I watched with eyes glistening with tears as my 12-year-old daughter presented the first donation from her nonprofit organization, Maya On a Mission, to a homeless shelter for women and children in Chicago. It was a moment to celebrate. She personally chose to donate hand towels and washcloths to symbolize her desire to wash away homelessness in children. As I looked at this young lady whose innocence was matched only by her concern for the less fortunate, I was proud of the deliberate steps my husband and I took in our efforts to raise a child who is not only physically healthy and intellectually astute, but who also has a true passion for community service. At that moment, I realized that our concern over our daughter’s love for electronic gadgets like the Wii, Xbox, and iPod was unfounded. Her love for modern gadgetry neither overshadowed nor negated her desire to give her time, talent, and treasure—the “triple Ts” by which our family measures true service.
How do parents who consider themselves community servants cultivate and sustain those triple Ts of service in their children? When should our efforts begin? I would argue that we must begin building a legacy of community service in our children when they are young—in utero is not too soon. We must communicate with our children on their level and help them understand that community service is as much a part of their regular lives as Disney.
In our efforts to teach Maya about her responsibility to help others, we enlisted the help of one of my favorite childhood authors, Dr. Seuss. In a strange way, I owe many of the values that my husband and I have instilled in our daughter to Dr. Seuss. His books teach fundamental values communicated through whimsical rhymes that children devour like bowls of ice cream, completely oblivious to the fact that they are learning. His books are timeless, and his lessons touch almost every topic parents could ever desire to teach their children.
Who can forget Dr. Seuss’s Green Eggs and Ham or One Fish Two Fish Red Fish Blue Fish? In The Cat in the Hat, he encourages us to be “who you are and say what you feel because those who mind don’t matter and those who matter don’t mind.” Dr. Seuss helped us teach Maya many things, including pride in her uniqueness, and not to be concerned about what others think.
Dr. Seuss’s advice encourages young and old alike to work hard and think independently, and lets us know that the rewards of doing so can take us to wonderful places: “You have brains in your head. You have feet in your shoes. You can steer yourself any direction you choose. You’re on your own, and you know what you know. And you are the guy who’ll decide where to go,” in Oh! The Places You’ll Go!
We have taught Maya that a requirement for going to wonderful places is that she leave each a little better than she found it. Maya has a responsibility to serve and care for others, but we, as her parents, have a responsibility to ingrain in her an attitude of serving so that when she is an adult, her commitment will evolve into significant and impactful service. Dr. Seuss understands this concept perfectly and assists us by teaching children that they play a central role in making the world better.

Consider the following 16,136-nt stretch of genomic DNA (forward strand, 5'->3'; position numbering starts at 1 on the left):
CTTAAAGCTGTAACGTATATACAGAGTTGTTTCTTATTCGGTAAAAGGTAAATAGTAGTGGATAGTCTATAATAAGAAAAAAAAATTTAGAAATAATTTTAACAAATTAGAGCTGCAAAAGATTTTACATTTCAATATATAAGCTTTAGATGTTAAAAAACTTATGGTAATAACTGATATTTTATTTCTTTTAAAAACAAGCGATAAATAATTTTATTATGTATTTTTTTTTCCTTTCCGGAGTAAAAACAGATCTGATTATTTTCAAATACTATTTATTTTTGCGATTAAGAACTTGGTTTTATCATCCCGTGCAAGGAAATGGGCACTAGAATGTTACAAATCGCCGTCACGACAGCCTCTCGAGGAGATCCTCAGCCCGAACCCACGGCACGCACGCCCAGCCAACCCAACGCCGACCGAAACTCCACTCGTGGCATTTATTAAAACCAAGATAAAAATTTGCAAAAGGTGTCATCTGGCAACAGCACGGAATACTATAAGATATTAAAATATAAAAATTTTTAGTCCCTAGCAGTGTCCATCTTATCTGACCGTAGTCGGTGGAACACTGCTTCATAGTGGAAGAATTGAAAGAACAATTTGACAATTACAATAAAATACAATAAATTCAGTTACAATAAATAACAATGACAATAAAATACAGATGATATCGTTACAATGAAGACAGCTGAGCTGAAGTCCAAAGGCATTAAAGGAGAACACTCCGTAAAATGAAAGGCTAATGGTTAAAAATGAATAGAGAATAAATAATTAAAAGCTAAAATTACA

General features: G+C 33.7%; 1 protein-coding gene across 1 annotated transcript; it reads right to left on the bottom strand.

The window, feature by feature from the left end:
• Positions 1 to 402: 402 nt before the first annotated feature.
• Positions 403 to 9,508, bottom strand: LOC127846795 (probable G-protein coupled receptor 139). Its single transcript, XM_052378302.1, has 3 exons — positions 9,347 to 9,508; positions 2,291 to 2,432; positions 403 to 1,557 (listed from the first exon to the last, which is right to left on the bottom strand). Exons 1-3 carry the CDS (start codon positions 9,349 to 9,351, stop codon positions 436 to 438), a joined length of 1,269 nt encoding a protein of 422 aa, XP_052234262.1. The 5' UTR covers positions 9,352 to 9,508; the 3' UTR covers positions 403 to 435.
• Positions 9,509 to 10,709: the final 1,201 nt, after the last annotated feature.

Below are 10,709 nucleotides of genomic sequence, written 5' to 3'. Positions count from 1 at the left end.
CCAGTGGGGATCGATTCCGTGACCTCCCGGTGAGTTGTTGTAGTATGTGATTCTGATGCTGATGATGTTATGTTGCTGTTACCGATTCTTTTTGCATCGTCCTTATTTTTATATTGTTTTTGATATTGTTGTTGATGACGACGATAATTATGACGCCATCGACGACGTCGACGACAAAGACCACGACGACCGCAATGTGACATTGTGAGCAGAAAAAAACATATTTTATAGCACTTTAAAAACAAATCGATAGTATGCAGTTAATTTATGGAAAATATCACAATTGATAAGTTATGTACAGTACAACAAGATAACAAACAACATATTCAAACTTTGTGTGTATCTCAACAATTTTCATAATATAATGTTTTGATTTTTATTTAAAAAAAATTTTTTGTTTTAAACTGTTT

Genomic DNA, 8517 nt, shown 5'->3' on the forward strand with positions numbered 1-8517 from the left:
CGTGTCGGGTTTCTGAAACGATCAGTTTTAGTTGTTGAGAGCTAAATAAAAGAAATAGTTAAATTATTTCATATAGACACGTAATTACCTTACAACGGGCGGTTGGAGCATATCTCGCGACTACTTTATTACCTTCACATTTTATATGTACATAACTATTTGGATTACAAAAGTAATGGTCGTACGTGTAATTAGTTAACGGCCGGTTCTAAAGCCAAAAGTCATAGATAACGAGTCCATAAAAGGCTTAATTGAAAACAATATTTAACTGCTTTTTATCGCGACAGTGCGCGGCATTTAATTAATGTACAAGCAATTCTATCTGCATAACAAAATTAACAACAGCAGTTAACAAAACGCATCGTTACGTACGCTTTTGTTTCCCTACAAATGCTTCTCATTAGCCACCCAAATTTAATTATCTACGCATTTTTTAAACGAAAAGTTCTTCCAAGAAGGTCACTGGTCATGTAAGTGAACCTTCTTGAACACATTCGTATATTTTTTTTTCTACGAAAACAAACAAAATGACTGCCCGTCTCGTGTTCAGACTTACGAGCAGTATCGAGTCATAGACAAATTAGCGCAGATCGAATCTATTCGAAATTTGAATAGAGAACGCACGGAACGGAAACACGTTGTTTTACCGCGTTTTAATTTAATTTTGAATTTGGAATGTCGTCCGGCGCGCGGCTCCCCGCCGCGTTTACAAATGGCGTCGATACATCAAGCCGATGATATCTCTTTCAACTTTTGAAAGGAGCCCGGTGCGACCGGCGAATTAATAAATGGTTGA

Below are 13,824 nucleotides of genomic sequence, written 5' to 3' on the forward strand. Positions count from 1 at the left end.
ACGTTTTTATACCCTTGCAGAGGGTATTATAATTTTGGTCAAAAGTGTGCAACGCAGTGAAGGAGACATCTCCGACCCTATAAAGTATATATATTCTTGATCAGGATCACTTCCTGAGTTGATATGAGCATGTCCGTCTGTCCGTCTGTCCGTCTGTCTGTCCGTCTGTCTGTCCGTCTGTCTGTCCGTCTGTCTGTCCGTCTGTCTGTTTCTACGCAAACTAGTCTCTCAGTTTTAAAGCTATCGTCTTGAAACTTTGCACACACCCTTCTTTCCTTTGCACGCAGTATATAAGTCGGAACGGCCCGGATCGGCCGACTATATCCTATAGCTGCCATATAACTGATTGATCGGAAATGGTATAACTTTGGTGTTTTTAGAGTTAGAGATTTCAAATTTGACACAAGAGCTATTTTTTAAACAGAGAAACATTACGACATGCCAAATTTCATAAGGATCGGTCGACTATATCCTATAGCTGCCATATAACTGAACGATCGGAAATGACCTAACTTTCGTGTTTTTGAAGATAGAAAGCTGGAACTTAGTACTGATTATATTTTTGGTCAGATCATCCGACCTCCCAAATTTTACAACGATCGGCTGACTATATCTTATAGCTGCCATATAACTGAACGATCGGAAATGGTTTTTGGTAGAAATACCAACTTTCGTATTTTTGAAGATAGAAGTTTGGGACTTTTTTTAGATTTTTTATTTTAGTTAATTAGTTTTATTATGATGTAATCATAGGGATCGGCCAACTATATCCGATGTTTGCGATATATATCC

While Dr. Seuss helped us start the conversation with our daughter about the important role she plays in making our world a better place, we ultimately knew that we had to teach her by example. As any great relay team member knows, both the giver and the receiver must be moving when handing off a baton. Likewise, my husband and I knew that if we were going to be successful in handing off the community service baton to Maya, we had to perform service in her presence.
So when we shared our “triple Ts” by providing legal assistance to poor and battered women, giving tax assistance to the poor and elderly, mentoring pregnant teens, serving on college boards, speaking at events for under-privileged children, teaching junior achievement classes, serving food to the homeless, and donating to support education and the homeless, Maya was right there by our side, observing, learning, and eventually, participating. When she was a young child, Maya served food during a Thanksgiving food giveaway at a local McDonald’s in a Philadelphia children’s hospital. As she grew, she helped package food for distribution to food pantries. She learned that not serving is not an option.
Over time, Maya started to formulate her own ideas about giving back. She decided that she wanted to focus on children who were less fortunate than she is. She developed Maya On a Mission, through which she feels empowered to continue our community service legacy.
Success is not simply tied to our degrees, income, or material trappings. We continue to teach our daughter that the true measure of our success is how we utilize the gifts of our time, talent, and treasure, because as Dr. Seuss so eloquently put it, “Unless someone like you cares a whole awful lot, nothing is going to get better. It’s not.” Dr. Seuss, The Lorax.
Donna Bunch Coaxum (email@example.com) is vice president, general counsel, and secretary of OSI Group in Aurora, Illinois. An earlier version of this article was published by the ABA Section of Litigation. Copyright 2011 by the ABA. Reprinted with permission.